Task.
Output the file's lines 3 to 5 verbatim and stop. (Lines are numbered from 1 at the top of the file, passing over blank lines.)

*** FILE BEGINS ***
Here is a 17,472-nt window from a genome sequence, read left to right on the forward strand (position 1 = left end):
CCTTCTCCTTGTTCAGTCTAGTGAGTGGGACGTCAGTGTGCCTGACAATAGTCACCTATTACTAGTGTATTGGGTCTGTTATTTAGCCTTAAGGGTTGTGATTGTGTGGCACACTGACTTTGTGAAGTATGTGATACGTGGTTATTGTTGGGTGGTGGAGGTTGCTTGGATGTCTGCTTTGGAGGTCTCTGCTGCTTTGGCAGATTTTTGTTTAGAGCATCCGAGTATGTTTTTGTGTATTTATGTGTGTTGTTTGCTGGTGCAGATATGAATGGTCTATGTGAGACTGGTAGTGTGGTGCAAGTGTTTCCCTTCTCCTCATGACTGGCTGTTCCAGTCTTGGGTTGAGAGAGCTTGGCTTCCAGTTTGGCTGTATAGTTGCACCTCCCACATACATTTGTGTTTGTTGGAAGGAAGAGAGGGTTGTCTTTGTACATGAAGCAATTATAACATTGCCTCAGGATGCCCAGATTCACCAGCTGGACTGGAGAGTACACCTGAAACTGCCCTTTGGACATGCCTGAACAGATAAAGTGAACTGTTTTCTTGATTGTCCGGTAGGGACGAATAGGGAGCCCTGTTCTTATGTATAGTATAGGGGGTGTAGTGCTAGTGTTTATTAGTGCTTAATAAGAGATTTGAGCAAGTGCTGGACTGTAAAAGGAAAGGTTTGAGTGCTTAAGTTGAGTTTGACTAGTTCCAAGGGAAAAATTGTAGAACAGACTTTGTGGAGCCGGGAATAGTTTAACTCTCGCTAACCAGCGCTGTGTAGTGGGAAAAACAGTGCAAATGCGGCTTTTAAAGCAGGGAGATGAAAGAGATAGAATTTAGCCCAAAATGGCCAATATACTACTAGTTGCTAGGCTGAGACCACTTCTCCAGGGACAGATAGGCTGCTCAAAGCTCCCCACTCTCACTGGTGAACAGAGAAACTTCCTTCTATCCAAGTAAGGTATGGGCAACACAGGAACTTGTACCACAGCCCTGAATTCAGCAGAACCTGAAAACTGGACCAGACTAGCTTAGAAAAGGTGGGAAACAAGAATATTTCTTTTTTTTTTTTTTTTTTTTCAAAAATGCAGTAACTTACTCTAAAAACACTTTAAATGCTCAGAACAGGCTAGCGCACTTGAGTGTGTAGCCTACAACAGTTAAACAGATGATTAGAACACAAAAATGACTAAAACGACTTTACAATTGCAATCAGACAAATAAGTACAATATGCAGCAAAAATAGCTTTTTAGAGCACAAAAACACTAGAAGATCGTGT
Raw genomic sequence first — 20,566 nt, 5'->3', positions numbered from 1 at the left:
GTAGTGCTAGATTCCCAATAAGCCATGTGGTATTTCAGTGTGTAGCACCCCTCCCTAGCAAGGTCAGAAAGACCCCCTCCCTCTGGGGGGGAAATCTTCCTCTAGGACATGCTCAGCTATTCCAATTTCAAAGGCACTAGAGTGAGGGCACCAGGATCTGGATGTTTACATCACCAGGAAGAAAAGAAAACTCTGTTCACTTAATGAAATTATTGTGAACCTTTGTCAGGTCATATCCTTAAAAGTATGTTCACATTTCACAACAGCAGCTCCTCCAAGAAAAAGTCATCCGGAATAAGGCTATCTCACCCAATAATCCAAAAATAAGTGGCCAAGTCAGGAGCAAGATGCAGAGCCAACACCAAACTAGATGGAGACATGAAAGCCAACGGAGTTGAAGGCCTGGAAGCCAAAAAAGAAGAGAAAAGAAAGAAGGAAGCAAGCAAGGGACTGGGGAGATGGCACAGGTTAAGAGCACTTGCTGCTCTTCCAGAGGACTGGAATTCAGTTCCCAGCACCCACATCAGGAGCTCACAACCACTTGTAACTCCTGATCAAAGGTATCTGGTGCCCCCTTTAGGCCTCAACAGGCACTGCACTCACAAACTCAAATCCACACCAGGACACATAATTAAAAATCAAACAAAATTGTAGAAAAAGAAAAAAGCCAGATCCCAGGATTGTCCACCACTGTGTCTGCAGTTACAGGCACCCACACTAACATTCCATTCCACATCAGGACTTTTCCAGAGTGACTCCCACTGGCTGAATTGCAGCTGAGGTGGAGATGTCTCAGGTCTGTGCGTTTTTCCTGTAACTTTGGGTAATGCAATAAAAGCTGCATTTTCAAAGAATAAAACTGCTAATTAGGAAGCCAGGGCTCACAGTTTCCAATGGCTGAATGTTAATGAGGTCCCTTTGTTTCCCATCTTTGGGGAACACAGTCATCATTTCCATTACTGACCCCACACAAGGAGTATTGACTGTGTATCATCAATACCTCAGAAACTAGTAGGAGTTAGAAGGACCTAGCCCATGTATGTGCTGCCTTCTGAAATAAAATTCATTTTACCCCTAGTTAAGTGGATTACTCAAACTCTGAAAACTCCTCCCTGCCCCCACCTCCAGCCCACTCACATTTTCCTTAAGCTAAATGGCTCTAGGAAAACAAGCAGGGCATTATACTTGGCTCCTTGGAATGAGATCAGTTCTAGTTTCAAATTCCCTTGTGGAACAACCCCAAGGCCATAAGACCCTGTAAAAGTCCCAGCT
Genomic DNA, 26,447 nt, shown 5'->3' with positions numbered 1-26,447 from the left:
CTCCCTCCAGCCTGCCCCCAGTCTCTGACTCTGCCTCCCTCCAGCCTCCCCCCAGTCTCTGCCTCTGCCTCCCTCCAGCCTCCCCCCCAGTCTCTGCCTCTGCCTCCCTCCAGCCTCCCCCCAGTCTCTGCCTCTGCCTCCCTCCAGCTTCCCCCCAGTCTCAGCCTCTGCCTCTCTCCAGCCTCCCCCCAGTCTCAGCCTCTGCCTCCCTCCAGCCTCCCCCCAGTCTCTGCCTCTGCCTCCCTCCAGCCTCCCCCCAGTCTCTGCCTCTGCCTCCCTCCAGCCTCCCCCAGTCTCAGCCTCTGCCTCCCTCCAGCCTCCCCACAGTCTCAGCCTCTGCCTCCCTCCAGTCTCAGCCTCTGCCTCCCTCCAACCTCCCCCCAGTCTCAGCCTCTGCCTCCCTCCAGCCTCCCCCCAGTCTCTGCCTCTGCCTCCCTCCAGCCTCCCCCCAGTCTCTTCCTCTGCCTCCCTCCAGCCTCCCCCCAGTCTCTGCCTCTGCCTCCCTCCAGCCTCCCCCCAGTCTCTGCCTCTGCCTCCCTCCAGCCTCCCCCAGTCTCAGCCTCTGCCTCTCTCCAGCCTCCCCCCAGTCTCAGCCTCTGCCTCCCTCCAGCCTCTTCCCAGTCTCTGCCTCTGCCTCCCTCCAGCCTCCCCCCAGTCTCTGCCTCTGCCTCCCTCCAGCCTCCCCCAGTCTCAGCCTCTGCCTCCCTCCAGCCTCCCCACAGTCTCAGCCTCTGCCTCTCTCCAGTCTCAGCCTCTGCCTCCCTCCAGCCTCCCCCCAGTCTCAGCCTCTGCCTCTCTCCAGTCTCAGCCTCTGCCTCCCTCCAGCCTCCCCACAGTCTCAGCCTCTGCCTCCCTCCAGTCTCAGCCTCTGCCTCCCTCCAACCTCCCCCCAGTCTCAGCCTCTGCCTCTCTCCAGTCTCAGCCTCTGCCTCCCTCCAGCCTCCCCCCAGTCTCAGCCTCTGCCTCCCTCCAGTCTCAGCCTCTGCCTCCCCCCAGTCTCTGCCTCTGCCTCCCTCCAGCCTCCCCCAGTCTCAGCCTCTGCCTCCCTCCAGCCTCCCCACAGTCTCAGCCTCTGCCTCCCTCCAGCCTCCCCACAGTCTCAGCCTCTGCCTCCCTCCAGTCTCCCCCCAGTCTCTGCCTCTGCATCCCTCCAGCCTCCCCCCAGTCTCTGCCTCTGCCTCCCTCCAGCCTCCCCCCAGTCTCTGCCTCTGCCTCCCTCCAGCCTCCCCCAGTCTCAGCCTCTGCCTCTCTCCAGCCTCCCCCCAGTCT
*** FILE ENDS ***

Raw genomic sequence first — 20,566 nt, 5'->3', positions numbered from 1 at the left:
GTAGTGCTAGATTCCCAATAAGCCATGTGGTATTTCAGTGTGTAGCACCCCTCCCTAGCAAGGTCAGAAAGACCCCCTCCCTCTGGGGGGGAAATCTTCCTCTAGGACATGCTCAGCTATTCCAATTTCAAAGGCACTAGAGTGAGGGCACCAGGATCTGGATGTTTACATCACCAGGAAGAAAAGAAAACTCTGTTCACTTAATGAAATTATTGTGAACCTTTGTCAGGTCATATCCTTAAAAGTATGTTCACATTTCACAACAGCAGCTCCTCCAAGAAAAAGTCATCCGGAATAAGGCTATCTCACCCAATAATCCAAAAATAAGTGGCCAAGTCAGGAGCAAGATGCAGAGCCAACACCAAACTAGATGGAGACATGAAAGCCAACGGAGTTGAAGGCCTGGAAGCCAAAAAAGAAGAGAAAAGAAAGAAGGAAGCAAGCAAGGGACTGGGGAGATGGCACAGGTTAAGAGCACTTGCTGCTCTTCCAGAGGACTGGAATTCAGTTCCCAGCACCCACATCAGGAGCTCACAACCACTTGTAACTCCTGATCAAAGGTATCTGGTGCCCCCTTTAGGCCTCAACAGGCACTGCACTCACAAACTCAAATCCACACCAGGACACATAATTAAAAATCAAACAAAATTGTAGAAAAAGAAAAAAGCCAGATCCCAGGATTGTCCACCACTGTGTCTGCAGTTACAGGCACCCACACTAACATTCCATTCCACATCAGGACTTTTCCAGAGTGACTCCCACTGGCTGAATTGCAGCTGAGGTGGAGATGTCTCAGGTCTGTGCGTTTTTCCTGTAACTTTGGGTAATGCAATAAAAGCTGCATTTTCAAAGAATAAAACTGCTAATTAGGAAGCCAGGGCTCACAGTTTCCAATGGCTGAATGTTAATGAGGTCCCTTTGTTTCCCATCTTTGGGGAACACAGTCATCATTTCCATTACTGACCCCACACAAGGAGTATTGACTGTGTATCATCAATACCTCAGAAACTAGTAGGAGTTAGAAGGACCTAGCCCATGTATGTGCTGCCTTCTGAAATAAAATTCATTTTACCCCTAGTTAAGTGGATTACTCAAACTCTGAAAACTCCTCCCTGCCCCCACCTCCAGCCCACTCACATTTTCCTTAAGCTAAATGGCTCTAGGAAAACAAGCAGGGCATTATACTTGGCTCCTTGGAATGAGATCAGTTCTAGTTTCAAATTCCCTTGTGGAACAACCCCAAGGCCATAAGACCCTGTAAAAGTCCCAGCT
Genomic DNA, 26,447 nt, shown 5'->3' with positions numbered 1-26,447 from the left: